According to the American Academy of Ophthalmology more than 36 million Americans wear contact lenses. There are many different types of contacts including rigid gas permeable lenses, soft lenses and hybrid lenses. Soft contacts are far and away the most common. Among these are daily wear, extended wear, toric lenses which correct astigmatism, and bifocal lenses. Contacts also change or enhance eye color.
After a comprehensive eye examination and a discussion of your requirements, we can make appropriate recommendations as to the type of lenses to fulfill your needs. Contact lenses are a medical device and should be treated with care. They need special care, cleaning and regular follow up visits to ensure that the eyes remain healthy. You should never use another person’s contact lenses or buy non-prescription contact lenses.
Contact lenses are designed to correct your myopia, hyperopia, or astigmatism without the need for glasses. Around 20% of people who need vision correction in the United States wear contacts. As long as they are worn safely, contacts can be a convenient alternative to glasses. However, patients should be aware of the risks of contact lenses, including contact lens overwear syndrome (OWS).
Types of Contact Lenses
Contact lenses are classified by material. Below are the four main types of contact lenses:
- Soft lenses – Made from hydrogels (a gel-like plastic that contains water), soft lenses cover the entire cornea and transmit the most oxygen to the eye.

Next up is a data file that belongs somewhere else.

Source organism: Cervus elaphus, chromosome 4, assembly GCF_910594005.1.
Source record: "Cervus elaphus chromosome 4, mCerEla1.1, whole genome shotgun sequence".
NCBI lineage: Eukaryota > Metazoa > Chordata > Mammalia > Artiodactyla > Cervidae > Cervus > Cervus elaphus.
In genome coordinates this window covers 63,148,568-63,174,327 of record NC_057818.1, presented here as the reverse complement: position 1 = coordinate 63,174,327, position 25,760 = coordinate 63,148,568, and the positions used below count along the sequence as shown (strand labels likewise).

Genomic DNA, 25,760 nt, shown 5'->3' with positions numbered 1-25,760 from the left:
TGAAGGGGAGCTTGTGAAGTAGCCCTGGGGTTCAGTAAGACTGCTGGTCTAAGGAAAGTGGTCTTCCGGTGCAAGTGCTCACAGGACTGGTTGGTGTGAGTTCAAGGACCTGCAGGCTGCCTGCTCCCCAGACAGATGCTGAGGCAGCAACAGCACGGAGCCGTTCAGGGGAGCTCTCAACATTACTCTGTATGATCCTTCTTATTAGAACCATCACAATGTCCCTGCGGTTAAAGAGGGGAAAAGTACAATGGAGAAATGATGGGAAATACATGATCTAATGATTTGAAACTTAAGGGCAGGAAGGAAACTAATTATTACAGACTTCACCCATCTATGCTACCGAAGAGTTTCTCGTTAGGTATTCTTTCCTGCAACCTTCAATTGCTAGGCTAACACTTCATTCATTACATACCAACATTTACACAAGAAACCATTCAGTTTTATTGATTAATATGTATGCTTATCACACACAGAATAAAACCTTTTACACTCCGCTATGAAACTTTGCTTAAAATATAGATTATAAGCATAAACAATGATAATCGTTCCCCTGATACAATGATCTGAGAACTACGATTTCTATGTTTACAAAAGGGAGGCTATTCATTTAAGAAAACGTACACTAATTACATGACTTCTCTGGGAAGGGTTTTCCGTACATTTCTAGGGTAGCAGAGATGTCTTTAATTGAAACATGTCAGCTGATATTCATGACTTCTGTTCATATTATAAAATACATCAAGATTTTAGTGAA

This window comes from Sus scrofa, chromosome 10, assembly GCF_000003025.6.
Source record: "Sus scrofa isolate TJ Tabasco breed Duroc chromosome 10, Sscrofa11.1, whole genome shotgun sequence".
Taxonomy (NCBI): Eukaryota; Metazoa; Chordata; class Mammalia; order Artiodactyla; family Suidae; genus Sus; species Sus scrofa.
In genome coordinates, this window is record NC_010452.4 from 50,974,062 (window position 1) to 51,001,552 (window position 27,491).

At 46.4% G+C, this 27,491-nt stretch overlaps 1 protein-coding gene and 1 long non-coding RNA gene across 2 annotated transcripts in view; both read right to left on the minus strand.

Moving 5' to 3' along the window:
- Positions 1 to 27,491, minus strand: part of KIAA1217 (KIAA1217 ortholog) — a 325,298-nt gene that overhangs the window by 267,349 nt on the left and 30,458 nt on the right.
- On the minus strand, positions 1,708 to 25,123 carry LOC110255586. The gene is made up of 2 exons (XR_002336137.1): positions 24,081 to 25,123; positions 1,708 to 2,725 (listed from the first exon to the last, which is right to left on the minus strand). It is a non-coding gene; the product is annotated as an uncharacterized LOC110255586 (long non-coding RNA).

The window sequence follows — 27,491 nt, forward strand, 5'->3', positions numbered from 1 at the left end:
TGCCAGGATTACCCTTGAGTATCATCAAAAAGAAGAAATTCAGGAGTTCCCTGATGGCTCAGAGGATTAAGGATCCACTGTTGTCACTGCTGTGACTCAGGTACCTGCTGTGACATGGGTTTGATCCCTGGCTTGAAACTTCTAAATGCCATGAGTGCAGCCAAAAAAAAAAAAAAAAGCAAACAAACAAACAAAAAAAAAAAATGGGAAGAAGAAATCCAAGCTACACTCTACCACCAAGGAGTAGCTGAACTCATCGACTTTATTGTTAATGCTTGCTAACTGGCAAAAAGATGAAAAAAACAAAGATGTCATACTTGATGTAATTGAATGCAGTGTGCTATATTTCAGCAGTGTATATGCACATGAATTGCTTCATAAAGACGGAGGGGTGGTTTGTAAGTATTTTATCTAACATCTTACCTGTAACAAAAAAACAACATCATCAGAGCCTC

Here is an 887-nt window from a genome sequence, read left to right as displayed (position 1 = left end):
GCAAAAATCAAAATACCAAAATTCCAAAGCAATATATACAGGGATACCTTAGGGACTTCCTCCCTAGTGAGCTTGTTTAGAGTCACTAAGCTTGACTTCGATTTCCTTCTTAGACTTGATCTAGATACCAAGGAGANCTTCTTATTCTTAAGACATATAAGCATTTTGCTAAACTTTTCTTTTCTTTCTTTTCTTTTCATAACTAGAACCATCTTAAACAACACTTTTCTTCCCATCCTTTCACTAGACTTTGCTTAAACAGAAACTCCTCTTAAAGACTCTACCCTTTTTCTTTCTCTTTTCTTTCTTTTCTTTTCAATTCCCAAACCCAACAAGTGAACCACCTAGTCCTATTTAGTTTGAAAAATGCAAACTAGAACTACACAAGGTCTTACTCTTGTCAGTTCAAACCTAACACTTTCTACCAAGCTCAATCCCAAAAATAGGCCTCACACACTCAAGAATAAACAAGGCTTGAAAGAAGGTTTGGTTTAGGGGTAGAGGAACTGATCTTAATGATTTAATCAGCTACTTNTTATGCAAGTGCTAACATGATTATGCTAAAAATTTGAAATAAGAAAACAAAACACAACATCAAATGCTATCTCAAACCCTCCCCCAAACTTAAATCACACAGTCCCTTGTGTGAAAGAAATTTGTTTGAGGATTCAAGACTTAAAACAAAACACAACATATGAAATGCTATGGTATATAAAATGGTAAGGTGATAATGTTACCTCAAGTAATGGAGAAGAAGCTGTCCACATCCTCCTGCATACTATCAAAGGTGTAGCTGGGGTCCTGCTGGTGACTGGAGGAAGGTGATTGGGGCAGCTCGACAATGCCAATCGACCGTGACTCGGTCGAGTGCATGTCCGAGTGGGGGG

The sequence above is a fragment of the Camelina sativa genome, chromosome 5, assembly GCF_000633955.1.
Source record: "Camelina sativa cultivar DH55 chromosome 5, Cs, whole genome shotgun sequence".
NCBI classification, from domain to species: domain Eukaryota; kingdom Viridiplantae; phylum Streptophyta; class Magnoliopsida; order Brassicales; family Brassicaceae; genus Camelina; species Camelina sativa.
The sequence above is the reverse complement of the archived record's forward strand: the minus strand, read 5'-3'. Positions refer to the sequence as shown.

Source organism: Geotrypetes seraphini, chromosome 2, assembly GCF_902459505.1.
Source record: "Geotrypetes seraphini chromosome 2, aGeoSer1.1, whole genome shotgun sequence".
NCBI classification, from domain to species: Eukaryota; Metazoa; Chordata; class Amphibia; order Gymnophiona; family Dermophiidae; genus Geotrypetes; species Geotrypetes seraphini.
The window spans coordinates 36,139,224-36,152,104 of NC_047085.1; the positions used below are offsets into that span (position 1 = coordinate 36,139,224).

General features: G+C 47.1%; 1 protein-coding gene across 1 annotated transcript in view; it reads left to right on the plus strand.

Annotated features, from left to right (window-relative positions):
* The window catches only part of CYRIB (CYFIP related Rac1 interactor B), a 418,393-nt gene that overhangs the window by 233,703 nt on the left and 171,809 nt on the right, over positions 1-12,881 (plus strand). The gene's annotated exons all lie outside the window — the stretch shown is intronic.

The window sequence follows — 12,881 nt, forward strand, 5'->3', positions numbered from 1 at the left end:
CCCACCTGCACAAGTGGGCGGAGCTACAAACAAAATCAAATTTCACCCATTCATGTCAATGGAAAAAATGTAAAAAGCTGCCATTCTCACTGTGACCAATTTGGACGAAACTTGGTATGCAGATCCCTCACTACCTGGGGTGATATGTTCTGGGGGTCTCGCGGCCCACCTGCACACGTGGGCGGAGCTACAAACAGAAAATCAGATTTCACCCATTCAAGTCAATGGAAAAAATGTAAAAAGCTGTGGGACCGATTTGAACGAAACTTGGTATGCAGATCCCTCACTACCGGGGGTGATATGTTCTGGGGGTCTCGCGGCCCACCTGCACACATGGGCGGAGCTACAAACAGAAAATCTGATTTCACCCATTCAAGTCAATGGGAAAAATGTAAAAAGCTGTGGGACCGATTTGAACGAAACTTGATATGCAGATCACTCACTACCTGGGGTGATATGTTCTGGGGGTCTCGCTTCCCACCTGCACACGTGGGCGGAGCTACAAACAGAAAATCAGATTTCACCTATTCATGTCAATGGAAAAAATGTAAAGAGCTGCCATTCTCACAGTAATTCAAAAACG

- GP lenses – Also known as “oxygen permeable” lenses, GP lenses are made from more rigid plastics and do not contain water. They are usually prescribed for high astigmatism and presbyopia, since they can provide sharper vision than soft lenses.
- Hard lenses – Made of a rigid plastic called PMMA, hard lenses do not transmit oxygen to your eyes. Hard lenses have been mostly replaced by GP lenses for safety reasons.
- Hybrid lenses – A hybrid lens has an optical center that is made of GP lens material, but is surrounded by soft lens material for greater comfort.
The most popular type of contact lens in America is the silicone hydrogel lens, which transmits the most oxygen to the eye.
Contact Lens Care
Properly caring for your contact lenses can help you avoid dangerous eye infections. Before handling your contacts, always thoroughly wash and dry your hands to ensure you do not transfer germs and dirt to the surface of the lens. Avoid using moisturizing soaps on your hands.
Clean your lenses one at a time with the recommended solution. This helps remove debris, including cosmetics and eye-produced buildup. Even if you are using a “no-rub” product, the FDA recommends always rubbing the lens in the palm of your clean hand with a few drops of solution to ensure all debris is removed.
Rinse the lens to remove any loosened debris. Be sure you rinse for as long as your directions tell you to. This is an important step. Once finished, place your lens in the clean lens case and fill the holder with fresh solution. Never “top off” your old solution.
If you are having problems with your contact lenses – or if you want to find out how you can eliminate your dependence on contacts with LASIK – please contact Doctors For Visual Freedom at 312-291-9680 today to schedule an initial consultation with experienced Chicago eye doctor Mark Golden. We serve patients in the Chicago and Arlington Heights areas of Illinois.
Learn More about Contact Lenses
Click on any link below to explore the different types of contact lenses out there and how they can be used to treat various eye conditions.